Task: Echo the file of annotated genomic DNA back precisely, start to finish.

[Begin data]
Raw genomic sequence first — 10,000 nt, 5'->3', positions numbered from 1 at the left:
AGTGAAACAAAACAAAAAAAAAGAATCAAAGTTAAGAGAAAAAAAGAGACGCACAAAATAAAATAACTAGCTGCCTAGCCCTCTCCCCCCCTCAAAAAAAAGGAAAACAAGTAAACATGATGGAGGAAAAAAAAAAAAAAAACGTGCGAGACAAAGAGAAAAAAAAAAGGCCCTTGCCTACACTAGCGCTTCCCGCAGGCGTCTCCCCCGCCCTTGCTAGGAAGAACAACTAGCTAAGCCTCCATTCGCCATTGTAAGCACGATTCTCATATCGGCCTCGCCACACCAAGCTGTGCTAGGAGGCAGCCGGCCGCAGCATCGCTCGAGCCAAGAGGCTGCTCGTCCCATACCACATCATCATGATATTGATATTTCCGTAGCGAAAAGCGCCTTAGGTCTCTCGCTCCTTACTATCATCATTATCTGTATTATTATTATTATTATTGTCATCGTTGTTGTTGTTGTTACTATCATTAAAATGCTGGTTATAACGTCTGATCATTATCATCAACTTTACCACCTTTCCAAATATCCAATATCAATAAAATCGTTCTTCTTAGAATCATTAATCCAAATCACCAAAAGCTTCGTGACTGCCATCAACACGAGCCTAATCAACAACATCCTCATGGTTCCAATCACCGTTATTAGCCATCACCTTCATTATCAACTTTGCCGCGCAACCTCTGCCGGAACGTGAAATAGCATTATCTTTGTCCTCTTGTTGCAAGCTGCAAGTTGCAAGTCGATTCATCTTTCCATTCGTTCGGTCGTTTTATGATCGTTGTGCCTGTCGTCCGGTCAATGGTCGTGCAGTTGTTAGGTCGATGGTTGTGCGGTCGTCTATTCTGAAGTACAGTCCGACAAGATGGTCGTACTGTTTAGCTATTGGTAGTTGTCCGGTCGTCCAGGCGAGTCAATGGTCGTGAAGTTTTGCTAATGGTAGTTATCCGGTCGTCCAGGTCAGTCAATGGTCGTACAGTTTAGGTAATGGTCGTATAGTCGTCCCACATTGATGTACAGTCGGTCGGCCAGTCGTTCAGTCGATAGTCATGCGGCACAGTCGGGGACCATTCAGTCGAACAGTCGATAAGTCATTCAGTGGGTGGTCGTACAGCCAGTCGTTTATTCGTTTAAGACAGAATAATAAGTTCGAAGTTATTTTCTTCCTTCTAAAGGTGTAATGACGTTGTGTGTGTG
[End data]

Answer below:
Raw genomic sequence first — 10,000 nt, 5'->3', positions numbered from 1 at the left:
AGTGAAACAAAACAAAAAAAAAGAATCAAAGTTAAGAGAAAAAAAGAGACGCACAAAATAAAATAACTAGCTGCCTAGCCCTCTCCCCCCCTCAAAAAAAAGGAAAACAAGTAAACATGATGGAGGAAAAAAAAAAAAAAAACGTGCGAGACAAAGAGAAAAAAAAAAGGCCCTTGCCTACACTAGCGCTTCCCGCAGGCGTCTCCCCCGCCCTTGCTAGGAAGAACAACTAGCTAAGCCTCCATTCGCCATTGTAAGCACGATTCTCATATCGGCCTCGCCACACCAAGCTGTGCTAGGAGGCAGCCGGCCGCAGCATCGCTCGAGCCAAGAGGCTGCTCGTCCCATACCACATCATCATGATATTGATATTTCCGTAGCGAAAAGCGCCTTAGGTCTCTCGCTCCTTACTATCATCATTATCTGTATTATTATTATTATTATTGTCATCGTTGTTGTTGTTGTTACTATCATTAAAATGCTGGTTATAACGTCTGATCATTATCATCAACTTTACCACCTTTCCAAATATCCAATATCAATAAAATCGTTCTTCTTAGAATCATTAATCCAAATCACCAAAAGCTTCGTGACTGCCATCAACACGAGCCTAATCAACAACATCCTCATGGTTCCAATCACCGTTATTAGCCATCACCTTCATTATCAACTTTGCCGCGCAACCTCTGCCGGAACGTGAAATAGCATTATCTTTGTCCTCTTGTTGCAAGCTGCAAGTTGCAAGTCGATTCATCTTTCCATTCGTTCGGTCGTTTTATGATCGTTGTGCCTGTCGTCCGGTCAATGGTCGTGCAGTTGTTAGGTCGATGGTTGTGCGGTCGTCTATTCTGAAGTACAGTCCGACAAGATGGTCGTACTGTTTAGCTATTGGTAGTTGTCCGGTCGTCCAGGCGAGTCAATGGTCGTGAAGTTTTGCTAATGGTAGTTATCCGGTCGTCCAGGTCAGTCAATGGTCGTACAGTTTAGGTAATGGTCGTATAGTCGTCCCACATTGATGTACAGTCGGTCGGCCAGTCGTTCAGTCGATAGTCATGCGGCACAGTCGGGGACCATTCAGTCGAACAGTCGATAAGTCATTCAGTGGGTGGTCGTACAGCCAGTCGTTTATTCGTTTAAGACAGAATAATAAGTTCGAAGTTATTTTCTTCCTTCTAAAGGTGTAATGACGTTGTGTGTGTG